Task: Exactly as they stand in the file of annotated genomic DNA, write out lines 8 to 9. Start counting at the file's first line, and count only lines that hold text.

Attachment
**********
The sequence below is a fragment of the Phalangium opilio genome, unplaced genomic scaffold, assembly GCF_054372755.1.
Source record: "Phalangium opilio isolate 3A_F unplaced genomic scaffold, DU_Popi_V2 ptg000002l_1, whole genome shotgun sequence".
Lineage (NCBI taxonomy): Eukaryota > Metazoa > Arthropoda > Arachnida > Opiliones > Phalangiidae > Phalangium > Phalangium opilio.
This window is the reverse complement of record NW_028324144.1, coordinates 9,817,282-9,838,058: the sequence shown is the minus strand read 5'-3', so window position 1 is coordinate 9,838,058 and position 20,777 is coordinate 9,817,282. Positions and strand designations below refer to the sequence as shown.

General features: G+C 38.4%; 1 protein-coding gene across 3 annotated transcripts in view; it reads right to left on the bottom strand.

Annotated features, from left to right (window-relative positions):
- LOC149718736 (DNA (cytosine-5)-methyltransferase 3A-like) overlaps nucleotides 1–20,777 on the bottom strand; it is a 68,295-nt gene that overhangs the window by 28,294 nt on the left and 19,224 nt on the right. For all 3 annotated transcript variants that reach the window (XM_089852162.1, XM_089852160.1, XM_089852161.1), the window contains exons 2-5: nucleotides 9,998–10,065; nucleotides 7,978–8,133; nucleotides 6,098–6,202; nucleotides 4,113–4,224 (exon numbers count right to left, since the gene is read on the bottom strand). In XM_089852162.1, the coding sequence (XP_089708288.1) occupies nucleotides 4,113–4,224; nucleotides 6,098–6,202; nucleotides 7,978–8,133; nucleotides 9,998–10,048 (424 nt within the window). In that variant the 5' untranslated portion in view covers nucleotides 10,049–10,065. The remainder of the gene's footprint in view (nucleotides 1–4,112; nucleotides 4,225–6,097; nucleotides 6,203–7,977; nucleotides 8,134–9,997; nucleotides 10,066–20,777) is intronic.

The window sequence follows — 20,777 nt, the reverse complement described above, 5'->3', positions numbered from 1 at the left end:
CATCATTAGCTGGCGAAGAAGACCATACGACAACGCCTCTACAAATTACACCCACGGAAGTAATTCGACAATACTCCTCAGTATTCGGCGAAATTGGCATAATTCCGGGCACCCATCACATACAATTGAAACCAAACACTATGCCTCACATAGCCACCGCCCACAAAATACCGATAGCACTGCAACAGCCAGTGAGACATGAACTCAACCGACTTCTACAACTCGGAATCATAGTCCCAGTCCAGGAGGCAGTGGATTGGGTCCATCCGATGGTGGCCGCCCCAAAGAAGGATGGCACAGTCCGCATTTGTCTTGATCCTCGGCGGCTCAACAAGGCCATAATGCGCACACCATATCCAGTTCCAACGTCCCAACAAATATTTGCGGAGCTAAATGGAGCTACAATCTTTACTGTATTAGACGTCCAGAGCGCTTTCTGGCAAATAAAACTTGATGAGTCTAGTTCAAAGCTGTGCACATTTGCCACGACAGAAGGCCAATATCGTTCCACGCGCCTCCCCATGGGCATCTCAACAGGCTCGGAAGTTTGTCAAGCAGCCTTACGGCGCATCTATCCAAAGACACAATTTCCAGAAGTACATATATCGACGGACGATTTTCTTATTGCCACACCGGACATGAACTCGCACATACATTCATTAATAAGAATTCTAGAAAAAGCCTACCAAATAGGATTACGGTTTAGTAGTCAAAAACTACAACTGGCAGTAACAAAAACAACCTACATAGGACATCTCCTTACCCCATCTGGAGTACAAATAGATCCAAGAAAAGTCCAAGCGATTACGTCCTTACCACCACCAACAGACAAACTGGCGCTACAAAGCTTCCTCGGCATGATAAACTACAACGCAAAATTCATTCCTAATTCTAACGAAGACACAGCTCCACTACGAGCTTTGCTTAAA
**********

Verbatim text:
The window sequence follows — 20,777 nt, the reverse complement described above, 5'->3', positions numbered from 1 at the left end:
CATCATTAGCTGGCGAAGAAGACCATACGACAACGCCTCTACAAATTACACCCACGGAAGTAATTCGACAATACTCCTCAGTATTCGGCGAAATTGGCATAATTCCGGGCACCCATCACATACAATTGAAACCAAACACTATGCCTCACATAGCCACCGCCCACAAAATACCGATAGCACTGCAACAGCCAGTGAGACATGAACTCAACCGACTTCTACAACTCGGAATCATAGTCCCAGTCCAGGAGGCAGTGGATTGGGTCCATCCGATGGTGGCCGCCCCAAAGAAGGATGGCACAGTCCGCATTTGTCTTGATCCTCGGCGGCTCAACAAGGCCATAATGCGCACACCATATCCAGTTCCAACGTCCCAACAAATATTTGCGGAGCTAAATGGAGCTACAATCTTTACTGTATTAGACGTCCAGAGCGCTTTCTGGCAAATAAAACTTGATGAGTCTAGTTCAAAGCTGTGCACATTTGCCACGACAGAAGGCCAATATCGTTCCACGCGCCTCCCCATGGGCATCTCAACAGGCTCGGAAGTTTGTCAAGCAGCCTTACGGCGCATCTATCCAAAGACACAATTTCCAGAAGTACATATATCGACGGACGATTTTCTTATTGCCACACCGGACATGAACTCGCACATACATTCATTAATAAGAATTCTAGAAAAAGCCTACCAAATAGGATTACGGTTTAGTAGTCAAAAACTACAACTGGCAGTAACAAAAACAACCTACATAGGACATCTCCTTACCCCATCTGGAGTACAAATAGATCCAAGAAAAGTCCAAGCGATTACGTCCTTACCACCACCAACAGACAAACTGGCGCTACAAAGCTTCCTCGGCATGATAAACTACAACGCAAAATTCATTCCTAATTCTAACGAAGACACAGCTCCACTACGAGCTTTGCTTAAA